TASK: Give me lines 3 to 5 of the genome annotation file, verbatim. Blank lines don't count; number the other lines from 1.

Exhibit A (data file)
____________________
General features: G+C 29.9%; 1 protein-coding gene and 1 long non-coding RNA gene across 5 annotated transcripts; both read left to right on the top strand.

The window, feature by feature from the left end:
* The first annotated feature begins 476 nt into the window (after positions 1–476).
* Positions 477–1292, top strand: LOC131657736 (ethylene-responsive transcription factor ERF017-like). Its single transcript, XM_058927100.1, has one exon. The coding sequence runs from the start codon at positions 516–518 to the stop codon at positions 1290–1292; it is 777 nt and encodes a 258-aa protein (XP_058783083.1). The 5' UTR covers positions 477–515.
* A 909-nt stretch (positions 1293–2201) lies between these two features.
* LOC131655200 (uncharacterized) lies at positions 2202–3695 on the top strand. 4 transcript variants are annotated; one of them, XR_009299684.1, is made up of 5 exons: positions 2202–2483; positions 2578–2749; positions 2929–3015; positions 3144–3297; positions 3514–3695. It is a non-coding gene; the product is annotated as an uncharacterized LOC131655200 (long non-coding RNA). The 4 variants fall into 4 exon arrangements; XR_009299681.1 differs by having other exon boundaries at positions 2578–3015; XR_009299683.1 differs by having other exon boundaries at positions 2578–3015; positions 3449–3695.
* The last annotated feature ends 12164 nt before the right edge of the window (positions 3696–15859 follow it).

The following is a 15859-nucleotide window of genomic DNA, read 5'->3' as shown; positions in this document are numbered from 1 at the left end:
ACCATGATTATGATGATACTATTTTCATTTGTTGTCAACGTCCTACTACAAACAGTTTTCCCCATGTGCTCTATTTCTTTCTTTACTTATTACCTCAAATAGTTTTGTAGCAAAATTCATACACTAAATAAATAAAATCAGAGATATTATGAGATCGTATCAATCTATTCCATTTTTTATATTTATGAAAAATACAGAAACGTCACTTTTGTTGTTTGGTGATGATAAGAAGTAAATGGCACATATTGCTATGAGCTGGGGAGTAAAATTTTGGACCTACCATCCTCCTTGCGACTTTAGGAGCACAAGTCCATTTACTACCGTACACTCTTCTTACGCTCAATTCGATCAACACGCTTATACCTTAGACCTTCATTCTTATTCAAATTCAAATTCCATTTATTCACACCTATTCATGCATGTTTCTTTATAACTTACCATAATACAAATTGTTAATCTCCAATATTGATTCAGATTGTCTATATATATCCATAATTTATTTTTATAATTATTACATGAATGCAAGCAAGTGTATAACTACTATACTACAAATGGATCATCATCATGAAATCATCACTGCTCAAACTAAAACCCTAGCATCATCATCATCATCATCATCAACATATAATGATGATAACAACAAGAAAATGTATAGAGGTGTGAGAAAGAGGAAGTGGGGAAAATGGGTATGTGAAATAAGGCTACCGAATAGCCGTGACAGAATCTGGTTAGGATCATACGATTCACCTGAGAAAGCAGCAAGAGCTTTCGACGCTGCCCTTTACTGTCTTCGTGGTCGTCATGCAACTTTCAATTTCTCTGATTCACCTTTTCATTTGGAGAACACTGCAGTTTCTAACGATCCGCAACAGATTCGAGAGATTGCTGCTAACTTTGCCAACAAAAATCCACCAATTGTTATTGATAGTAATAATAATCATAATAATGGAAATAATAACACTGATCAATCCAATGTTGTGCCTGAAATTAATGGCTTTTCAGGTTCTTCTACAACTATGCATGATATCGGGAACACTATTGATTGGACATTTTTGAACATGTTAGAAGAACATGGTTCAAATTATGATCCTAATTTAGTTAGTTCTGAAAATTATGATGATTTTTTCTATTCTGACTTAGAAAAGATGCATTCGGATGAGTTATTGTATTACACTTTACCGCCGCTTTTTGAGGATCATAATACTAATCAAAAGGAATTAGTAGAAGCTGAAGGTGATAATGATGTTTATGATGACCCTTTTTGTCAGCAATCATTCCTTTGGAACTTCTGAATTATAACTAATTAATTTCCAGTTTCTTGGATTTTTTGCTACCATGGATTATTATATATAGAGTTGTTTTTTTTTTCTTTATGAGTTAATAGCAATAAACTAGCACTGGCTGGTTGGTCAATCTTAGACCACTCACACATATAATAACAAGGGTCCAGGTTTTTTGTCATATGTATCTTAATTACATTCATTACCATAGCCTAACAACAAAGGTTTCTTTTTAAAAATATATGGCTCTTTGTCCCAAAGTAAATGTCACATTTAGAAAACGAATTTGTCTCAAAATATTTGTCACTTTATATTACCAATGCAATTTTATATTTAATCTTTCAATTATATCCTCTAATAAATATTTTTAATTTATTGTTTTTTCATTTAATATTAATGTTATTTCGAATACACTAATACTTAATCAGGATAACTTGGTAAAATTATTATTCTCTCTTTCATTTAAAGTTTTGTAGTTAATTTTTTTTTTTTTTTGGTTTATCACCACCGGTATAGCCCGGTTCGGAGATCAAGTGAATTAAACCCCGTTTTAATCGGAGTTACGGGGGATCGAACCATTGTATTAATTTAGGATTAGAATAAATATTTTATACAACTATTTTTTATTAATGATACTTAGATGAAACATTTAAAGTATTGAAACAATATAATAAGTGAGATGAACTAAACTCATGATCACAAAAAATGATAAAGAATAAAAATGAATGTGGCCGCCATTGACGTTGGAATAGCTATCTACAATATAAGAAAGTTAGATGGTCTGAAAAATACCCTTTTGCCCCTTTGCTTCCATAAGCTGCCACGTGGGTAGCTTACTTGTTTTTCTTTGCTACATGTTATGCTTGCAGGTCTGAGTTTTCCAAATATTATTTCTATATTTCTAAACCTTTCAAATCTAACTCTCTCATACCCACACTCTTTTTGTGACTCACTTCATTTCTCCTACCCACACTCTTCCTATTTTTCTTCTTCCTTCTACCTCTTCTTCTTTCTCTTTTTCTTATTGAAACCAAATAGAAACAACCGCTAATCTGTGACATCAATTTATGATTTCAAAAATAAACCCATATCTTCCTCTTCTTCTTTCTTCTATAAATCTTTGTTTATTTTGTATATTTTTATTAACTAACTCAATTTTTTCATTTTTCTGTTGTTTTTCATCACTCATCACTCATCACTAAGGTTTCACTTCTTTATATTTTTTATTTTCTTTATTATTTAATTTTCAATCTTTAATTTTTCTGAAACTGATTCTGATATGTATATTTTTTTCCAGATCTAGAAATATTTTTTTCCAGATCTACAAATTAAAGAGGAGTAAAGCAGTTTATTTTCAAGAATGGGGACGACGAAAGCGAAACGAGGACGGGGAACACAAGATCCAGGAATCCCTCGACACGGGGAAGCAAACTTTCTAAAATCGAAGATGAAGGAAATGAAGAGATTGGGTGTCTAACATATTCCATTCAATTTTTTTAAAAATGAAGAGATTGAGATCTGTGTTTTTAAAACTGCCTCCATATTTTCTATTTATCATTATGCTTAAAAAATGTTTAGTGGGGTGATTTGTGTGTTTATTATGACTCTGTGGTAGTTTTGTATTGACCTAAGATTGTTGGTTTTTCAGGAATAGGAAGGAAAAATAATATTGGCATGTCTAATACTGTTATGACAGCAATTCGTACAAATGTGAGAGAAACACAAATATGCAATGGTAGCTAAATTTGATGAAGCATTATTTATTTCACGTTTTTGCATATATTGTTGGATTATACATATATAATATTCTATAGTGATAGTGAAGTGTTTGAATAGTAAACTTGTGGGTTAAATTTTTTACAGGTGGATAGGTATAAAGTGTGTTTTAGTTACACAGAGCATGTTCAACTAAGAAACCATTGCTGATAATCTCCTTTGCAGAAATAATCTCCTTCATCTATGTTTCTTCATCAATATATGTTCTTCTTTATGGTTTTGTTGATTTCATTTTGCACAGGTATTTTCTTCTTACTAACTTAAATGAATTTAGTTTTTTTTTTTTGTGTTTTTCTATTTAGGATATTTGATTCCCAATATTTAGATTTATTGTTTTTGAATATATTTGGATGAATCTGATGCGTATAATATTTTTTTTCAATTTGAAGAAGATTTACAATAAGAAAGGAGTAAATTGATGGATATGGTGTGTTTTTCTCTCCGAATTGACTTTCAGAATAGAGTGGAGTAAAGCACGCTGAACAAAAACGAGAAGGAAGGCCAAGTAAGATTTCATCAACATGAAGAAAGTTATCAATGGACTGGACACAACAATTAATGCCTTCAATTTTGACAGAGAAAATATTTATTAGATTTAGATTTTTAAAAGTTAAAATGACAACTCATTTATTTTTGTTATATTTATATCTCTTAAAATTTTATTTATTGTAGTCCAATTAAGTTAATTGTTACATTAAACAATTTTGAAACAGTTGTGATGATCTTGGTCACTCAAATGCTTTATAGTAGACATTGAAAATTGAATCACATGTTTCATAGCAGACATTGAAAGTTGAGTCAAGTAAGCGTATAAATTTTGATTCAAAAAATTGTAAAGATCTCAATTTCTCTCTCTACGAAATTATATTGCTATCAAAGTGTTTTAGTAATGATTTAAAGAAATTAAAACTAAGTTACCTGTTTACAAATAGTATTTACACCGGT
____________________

* The first annotated feature begins 476 nt into the window (after positions 1–476).
* Positions 477–1292, top strand: LOC131657736 (ethylene-responsive transcription factor ERF017-like). Its single transcript, XM_058927100.1, has one exon. The coding sequence runs from the start codon at positions 516–518 to the stop codon at positions 1290–1292; it is 777 nt and encodes a 258-aa protein (XP_058783083.1). The 5' UTR covers positions 477–515.
* A 909-nt stretch (positions 1293–2201) lies between these two features.